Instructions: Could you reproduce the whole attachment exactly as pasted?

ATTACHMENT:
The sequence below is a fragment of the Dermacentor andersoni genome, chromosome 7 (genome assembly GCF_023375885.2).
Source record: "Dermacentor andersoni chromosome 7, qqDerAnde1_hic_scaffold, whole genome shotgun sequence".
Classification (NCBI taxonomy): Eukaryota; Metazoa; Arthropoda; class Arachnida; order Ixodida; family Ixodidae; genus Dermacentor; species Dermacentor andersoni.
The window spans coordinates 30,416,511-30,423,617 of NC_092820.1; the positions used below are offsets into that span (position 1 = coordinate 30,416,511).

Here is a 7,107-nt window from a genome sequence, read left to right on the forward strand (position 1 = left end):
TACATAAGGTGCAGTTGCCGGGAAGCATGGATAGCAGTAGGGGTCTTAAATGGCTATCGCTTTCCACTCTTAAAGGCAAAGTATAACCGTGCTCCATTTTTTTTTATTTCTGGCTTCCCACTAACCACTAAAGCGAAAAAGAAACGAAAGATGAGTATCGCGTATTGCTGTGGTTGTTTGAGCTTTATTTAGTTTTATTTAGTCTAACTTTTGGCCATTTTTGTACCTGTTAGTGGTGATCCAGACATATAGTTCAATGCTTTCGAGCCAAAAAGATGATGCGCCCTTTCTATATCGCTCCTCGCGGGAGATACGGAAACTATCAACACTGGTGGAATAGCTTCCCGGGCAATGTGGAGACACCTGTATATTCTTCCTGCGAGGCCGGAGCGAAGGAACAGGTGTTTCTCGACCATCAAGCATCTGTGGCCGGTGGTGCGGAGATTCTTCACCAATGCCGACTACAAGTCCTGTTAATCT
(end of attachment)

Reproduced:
The sequence below is a fragment of the Dermacentor andersoni genome, chromosome 7 (genome assembly GCF_023375885.2).
Source record: "Dermacentor andersoni chromosome 7, qqDerAnde1_hic_scaffold, whole genome shotgun sequence".
Classification (NCBI taxonomy): Eukaryota; Metazoa; Arthropoda; class Arachnida; order Ixodida; family Ixodidae; genus Dermacentor; species Dermacentor andersoni.
The window spans coordinates 30,416,511-30,423,617 of NC_092820.1; the positions used below are offsets into that span (position 1 = coordinate 30,416,511).

Here is a 7,107-nt window from a genome sequence, read left to right on the forward strand (position 1 = left end):
TACATAAGGTGCAGTTGCCGGGAAGCATGGATAGCAGTAGGGGTCTTAAATGGCTATCGCTTTCCACTCTTAAAGGCAAAGTATAACCGTGCTCCATTTTTTTTTATTTCTGGCTTCCCACTAACCACTAAAGCGAAAAAGAAACGAAAGATGAGTATCGCGTATTGCTGTGGTTGTTTGAGCTTTATTTAGTTTTATTTAGTCTAACTTTTGGCCATTTTTGTACCTGTTAGTGGTGATCCAGACATATAGTTCAATGCTTTCGAGCCAAAAAGATGATGCGCCCTTTCTATATCGCTCCTCGCGGGAGATACGGAAACTATCAACACTGGTGGAATAGCTTCCCGGGCAATGTGGAGACACCTGTATATTCTTCCTGCGAGGCCGGAGCGAAGGAACAGGTGTTTCTCGACCATCAAGCATCTGTGGCCGGTGGTGCGGAGATTCTTCACCAATGCCGACTACAAGTCCTGTTAATCT